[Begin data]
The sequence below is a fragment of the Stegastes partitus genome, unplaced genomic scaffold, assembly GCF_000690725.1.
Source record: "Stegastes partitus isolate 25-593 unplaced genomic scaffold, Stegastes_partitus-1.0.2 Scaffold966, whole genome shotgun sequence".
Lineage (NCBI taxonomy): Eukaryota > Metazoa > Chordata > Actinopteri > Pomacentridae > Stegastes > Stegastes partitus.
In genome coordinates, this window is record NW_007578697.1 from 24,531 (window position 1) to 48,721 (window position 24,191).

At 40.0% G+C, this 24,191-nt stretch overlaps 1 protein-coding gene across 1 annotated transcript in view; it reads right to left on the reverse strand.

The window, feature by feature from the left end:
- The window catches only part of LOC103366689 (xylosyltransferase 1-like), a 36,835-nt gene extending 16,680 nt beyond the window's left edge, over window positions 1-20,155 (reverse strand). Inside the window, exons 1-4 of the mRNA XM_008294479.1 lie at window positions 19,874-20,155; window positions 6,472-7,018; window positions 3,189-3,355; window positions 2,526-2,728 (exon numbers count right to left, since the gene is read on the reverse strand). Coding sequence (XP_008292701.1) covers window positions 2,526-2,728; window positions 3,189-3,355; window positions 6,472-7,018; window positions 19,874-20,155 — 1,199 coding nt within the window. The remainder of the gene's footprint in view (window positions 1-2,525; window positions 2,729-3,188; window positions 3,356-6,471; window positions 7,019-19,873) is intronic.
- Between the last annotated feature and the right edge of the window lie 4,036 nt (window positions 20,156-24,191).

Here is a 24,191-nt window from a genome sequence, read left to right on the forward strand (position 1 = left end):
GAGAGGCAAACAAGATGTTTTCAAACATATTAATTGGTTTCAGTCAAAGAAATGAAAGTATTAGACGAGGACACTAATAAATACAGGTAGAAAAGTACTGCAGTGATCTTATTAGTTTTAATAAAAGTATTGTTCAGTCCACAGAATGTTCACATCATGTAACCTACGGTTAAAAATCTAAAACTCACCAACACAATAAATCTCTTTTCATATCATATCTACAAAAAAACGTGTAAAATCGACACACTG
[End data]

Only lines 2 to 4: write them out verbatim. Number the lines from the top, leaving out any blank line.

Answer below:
Source record: "Stegastes partitus isolate 25-593 unplaced genomic scaffold, Stegastes_partitus-1.0.2 Scaffold966, whole genome shotgun sequence".
Lineage (NCBI taxonomy): Eukaryota > Metazoa > Chordata > Actinopteri > Pomacentridae > Stegastes > Stegastes partitus.
In genome coordinates, this window is record NW_007578697.1 from 24,531 (window position 1) to 48,721 (window position 24,191).